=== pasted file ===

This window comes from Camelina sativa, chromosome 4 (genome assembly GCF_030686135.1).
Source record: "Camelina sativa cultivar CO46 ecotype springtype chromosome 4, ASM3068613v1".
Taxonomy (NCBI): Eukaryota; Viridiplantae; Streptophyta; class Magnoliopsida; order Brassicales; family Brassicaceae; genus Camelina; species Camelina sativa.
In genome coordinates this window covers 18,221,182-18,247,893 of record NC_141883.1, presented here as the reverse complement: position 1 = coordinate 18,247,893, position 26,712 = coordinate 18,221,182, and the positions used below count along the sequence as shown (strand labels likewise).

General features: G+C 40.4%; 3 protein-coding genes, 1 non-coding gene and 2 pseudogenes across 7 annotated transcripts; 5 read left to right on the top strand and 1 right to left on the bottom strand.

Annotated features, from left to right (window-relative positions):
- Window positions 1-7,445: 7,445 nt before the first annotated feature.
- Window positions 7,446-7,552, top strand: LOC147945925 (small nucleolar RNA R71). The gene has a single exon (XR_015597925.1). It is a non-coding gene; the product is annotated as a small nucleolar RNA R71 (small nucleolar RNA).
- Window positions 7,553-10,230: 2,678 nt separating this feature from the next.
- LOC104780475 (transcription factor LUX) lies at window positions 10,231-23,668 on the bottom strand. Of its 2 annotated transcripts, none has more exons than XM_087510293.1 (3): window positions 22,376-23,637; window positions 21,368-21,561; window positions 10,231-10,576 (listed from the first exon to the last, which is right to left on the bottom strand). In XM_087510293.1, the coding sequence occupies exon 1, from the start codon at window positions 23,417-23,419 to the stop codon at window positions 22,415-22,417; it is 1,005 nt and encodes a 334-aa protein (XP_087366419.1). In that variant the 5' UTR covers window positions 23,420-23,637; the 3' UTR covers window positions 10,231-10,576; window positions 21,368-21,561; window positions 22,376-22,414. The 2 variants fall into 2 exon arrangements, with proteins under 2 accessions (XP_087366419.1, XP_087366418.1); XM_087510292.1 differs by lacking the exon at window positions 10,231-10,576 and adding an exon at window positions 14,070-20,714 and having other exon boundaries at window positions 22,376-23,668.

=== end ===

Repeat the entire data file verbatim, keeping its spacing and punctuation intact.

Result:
This window comes from Camelina sativa, chromosome 4 (genome assembly GCF_030686135.1).
Source record: "Camelina sativa cultivar CO46 ecotype springtype chromosome 4, ASM3068613v1".
Taxonomy (NCBI): Eukaryota; Viridiplantae; Streptophyta; class Magnoliopsida; order Brassicales; family Brassicaceae; genus Camelina; species Camelina sativa.
In genome coordinates this window covers 18,221,182-18,247,893 of record NC_141883.1, presented here as the reverse complement: position 1 = coordinate 18,247,893, position 26,712 = coordinate 18,221,182, and the positions used below count along the sequence as shown (strand labels likewise).

General features: G+C 40.4%; 3 protein-coding genes, 1 non-coding gene and 2 pseudogenes across 7 annotated transcripts; 5 read left to right on the top strand and 1 right to left on the bottom strand.

Annotated features, from left to right (window-relative positions):
- Window positions 1-7,445: 7,445 nt before the first annotated feature.
- Window positions 7,446-7,552, top strand: LOC147945925 (small nucleolar RNA R71). The gene has a single exon (XR_015597925.1). It is a non-coding gene; the product is annotated as a small nucleolar RNA R71 (small nucleolar RNA).
- Window positions 7,553-10,230: 2,678 nt separating this feature from the next.
- LOC104780475 (transcription factor LUX) lies at window positions 10,231-23,668 on the bottom strand. Of its 2 annotated transcripts, none has more exons than XM_087510293.1 (3): window positions 22,376-23,637; window positions 21,368-21,561; window positions 10,231-10,576 (listed from the first exon to the last, which is right to left on the bottom strand). In XM_087510293.1, the coding sequence occupies exon 1, from the start codon at window positions 23,417-23,419 to the stop codon at window positions 22,415-22,417; it is 1,005 nt and encodes a 334-aa protein (XP_087366419.1). In that variant the 5' UTR covers window positions 23,420-23,637; the 3' UTR covers window positions 10,231-10,576; window positions 21,368-21,561; window positions 22,376-22,414. The 2 variants fall into 2 exon arrangements, with proteins under 2 accessions (XP_087366419.1, XP_087366418.1); XM_087510292.1 differs by lacking the exon at window positions 10,231-10,576 and adding an exon at window positions 14,070-20,714 and having other exon boundaries at window positions 22,376-23,668.